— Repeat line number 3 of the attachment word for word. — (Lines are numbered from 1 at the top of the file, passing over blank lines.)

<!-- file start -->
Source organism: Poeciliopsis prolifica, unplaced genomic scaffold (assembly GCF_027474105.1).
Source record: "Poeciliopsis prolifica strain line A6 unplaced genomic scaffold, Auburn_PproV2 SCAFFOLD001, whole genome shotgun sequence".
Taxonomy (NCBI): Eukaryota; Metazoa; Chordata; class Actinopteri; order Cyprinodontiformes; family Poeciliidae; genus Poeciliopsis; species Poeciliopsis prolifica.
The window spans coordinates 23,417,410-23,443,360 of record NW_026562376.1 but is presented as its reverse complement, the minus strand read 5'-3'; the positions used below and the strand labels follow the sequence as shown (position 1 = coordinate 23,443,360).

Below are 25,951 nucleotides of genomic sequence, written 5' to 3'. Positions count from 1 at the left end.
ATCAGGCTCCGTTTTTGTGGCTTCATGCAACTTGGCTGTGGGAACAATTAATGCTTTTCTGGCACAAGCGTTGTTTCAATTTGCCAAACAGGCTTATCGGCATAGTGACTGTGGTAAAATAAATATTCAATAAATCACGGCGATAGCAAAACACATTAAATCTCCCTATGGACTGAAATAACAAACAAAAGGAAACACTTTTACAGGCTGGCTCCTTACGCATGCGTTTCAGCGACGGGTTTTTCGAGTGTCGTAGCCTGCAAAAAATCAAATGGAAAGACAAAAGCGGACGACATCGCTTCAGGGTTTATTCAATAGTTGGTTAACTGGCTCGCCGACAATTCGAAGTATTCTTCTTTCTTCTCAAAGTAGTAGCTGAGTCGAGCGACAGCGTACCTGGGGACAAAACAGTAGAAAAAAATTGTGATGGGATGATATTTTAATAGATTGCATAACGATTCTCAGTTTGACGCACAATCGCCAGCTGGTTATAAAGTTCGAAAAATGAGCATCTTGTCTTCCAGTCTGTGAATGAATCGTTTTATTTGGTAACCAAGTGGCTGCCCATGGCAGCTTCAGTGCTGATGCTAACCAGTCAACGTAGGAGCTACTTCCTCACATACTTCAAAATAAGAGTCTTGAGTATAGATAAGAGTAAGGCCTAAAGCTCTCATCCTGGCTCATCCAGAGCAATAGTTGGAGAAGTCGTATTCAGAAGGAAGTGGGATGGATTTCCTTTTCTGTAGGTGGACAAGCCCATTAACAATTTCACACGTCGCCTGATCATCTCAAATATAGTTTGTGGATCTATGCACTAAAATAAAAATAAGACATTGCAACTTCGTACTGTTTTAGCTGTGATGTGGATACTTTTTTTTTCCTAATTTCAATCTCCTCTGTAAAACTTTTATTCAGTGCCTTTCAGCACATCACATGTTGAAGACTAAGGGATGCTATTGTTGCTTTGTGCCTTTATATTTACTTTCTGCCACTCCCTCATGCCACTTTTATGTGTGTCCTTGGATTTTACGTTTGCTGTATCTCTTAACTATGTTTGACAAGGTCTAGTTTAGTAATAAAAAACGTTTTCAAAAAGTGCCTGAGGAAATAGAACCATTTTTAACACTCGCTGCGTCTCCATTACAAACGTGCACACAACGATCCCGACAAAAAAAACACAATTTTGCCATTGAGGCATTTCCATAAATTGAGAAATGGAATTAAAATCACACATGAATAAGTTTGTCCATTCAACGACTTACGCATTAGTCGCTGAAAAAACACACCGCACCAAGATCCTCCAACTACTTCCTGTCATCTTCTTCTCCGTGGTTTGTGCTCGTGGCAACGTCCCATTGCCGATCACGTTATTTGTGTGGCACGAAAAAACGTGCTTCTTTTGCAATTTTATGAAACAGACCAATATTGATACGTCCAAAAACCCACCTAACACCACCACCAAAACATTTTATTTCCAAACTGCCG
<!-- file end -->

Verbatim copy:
Taxonomy (NCBI): Eukaryota; Metazoa; Chordata; class Actinopteri; order Cyprinodontiformes; family Poeciliidae; genus Poeciliopsis; species Poeciliopsis prolifica.